Hyderabad: On the 1st of April 2022, Andhra Pradesh High Court ruled that devotees of a temple are entitled to have a say in the way a temple is run. The bench of Justice R Raghunandan Rao made this observation in a petition moved by Yellanti Renuka against the proposed reconstruction of Sri Mahakali Ammavari Temple in the Guntur district of Andhra Pradesh.
In her petition, Yellanti Renuka alleged that the deity in the Sri Mahakali Ammavaru temple was installed by her mother on a vacant site that belonged to her. It was consecrated in 1976 by Vedic scholars and purohits who had performed rites and rituals following the relevant Agam Shastras. The temple was then further developed after this.
Yellanti Renuka emphasized the important role of her mother and one other person in the establishment of the temple and the deity. She argued that they would have to be treated as the hereditary trustees of the temple.
The dispute started when the temple management made a move to reconstruct the temple and initiated the process by informing the officers of the Endowment Department. Yellanti Renuka, and the other founding member of the temple, opposed the decision to reconstruct the temple. However, the temple management authorities decided to execute the temple reconstruction proposal and started collecting donations from the devotees for the same.
Yellanti Renuka then approached the high court saying, “The said reorganization/reconstruction of the temple cannot be permitted and any such action would be a violation of Articles 25 and 26 of the Constitution of India.”
The respondents, that is the members of the temple management, argued that Yellanti Renuka was not entitled to maintain the writ petition because she is not a member of the founder family which is a disputed fact.
The court ruling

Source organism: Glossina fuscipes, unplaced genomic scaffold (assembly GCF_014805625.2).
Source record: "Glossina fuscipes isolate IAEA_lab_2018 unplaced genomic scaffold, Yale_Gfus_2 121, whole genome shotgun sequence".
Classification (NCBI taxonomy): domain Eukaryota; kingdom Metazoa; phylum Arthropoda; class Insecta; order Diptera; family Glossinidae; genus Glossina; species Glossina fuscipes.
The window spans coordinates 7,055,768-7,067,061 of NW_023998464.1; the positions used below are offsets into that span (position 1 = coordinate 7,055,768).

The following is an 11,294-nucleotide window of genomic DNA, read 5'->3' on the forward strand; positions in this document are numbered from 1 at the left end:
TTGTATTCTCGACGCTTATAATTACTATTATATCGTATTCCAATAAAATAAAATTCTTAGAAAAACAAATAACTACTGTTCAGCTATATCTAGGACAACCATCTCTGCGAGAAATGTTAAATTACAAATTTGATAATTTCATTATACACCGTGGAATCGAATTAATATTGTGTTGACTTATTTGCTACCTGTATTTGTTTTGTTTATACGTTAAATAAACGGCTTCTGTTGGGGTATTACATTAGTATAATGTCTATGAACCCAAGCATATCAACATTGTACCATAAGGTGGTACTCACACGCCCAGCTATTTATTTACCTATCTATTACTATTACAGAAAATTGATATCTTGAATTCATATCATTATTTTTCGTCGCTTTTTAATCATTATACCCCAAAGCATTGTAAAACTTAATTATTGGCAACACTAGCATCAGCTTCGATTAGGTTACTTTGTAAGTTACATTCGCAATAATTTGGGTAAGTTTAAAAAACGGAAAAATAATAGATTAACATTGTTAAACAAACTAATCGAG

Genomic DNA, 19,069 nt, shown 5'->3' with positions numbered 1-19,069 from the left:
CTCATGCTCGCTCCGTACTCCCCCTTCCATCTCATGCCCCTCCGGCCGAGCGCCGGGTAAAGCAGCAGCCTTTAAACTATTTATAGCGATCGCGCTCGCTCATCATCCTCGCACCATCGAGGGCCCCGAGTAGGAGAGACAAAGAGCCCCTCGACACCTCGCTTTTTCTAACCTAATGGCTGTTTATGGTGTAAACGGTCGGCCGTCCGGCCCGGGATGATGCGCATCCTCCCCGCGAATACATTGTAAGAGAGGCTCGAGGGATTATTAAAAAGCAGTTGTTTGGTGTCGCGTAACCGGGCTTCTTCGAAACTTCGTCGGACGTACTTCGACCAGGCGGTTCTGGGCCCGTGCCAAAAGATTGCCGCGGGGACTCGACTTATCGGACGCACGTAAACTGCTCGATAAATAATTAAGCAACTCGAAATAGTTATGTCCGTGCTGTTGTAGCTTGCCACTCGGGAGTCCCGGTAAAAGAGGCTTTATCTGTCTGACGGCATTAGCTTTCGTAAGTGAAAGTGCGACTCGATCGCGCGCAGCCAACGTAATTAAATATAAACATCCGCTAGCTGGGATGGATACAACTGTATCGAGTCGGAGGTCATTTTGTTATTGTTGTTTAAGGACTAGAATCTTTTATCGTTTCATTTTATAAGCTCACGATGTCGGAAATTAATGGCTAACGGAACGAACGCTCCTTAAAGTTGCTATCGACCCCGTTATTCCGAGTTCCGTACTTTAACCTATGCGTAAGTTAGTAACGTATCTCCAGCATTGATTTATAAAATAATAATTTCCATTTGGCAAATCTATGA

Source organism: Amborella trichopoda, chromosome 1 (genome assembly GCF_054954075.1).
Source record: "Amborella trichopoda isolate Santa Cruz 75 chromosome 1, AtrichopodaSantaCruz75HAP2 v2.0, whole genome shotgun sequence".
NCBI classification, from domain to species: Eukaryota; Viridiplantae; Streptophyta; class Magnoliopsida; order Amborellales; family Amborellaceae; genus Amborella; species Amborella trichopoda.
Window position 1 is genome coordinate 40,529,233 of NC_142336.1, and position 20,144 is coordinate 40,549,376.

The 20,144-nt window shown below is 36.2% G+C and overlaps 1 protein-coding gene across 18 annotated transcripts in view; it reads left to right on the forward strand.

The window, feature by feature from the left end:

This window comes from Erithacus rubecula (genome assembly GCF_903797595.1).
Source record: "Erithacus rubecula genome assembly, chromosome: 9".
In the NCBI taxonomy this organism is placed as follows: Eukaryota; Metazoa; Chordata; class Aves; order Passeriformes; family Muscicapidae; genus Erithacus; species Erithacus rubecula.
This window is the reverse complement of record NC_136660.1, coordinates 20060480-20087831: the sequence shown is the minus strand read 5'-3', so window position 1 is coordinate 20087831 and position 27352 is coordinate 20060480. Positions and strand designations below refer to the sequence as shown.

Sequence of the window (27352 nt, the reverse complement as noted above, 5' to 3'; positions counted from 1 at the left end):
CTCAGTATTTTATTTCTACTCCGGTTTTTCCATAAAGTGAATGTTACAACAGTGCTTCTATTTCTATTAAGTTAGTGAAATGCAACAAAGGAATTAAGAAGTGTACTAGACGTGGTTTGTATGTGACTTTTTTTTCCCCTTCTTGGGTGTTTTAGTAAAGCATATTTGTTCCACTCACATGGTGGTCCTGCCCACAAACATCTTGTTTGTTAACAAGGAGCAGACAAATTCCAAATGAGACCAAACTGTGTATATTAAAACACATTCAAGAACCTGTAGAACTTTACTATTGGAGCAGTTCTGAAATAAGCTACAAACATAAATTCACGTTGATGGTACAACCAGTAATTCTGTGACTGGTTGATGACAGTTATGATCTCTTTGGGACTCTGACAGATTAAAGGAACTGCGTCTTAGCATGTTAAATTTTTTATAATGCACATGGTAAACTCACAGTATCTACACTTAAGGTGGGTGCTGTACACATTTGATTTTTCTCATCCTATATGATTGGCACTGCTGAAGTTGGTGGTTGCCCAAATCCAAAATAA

Yellanti Renuka and the other petitioner had claimed that they have been attending and participating in various religious ceremonies and other activities of the temple for a long time. The court pointed out that this claim can not be denied.
The court noted that Section 2(18)(b) of the Andhra Pradesh Charitable Hindu Religious Institutions and Charitable Endowments Act 1987 states that any person who is entitled to attend or is in the habit of attending the performance of service, charity, or worship connected with the institution, would be a ‘person having interest’.
The court said, “The term ‘persons having interest’ has a certain significance. Section 92 of the Civil Procedure Code provides that, any two persons having an interest, can move the court where the intervention of the court, in the management of any charitable or religious trust, is required.”
The court added, “The term persons having Interest has not been defined in the Code. However, it has been interpreted to include actual worshippers at a temple. The same definition is now incorporated in the Andhra Pradesh Endowments Act. The Endowment Act has also given a significant place to persons falling under this category. Section 43 (5) requires the concerned Assistant Commissioner of Endowments to give an opportunity of hearing to such persons, before taking a decision on the registration of an institution under the Act.”
The court thus ruled, “This is a recognition of the fact that devotees of a temple are entitled to have a say in the manner in which an institution or temple is run and it cannot be said that such persons having interest cannot be permitted to approach this court when there are complaints of mismanagement or violation of the methods of worship or essential religious practices.”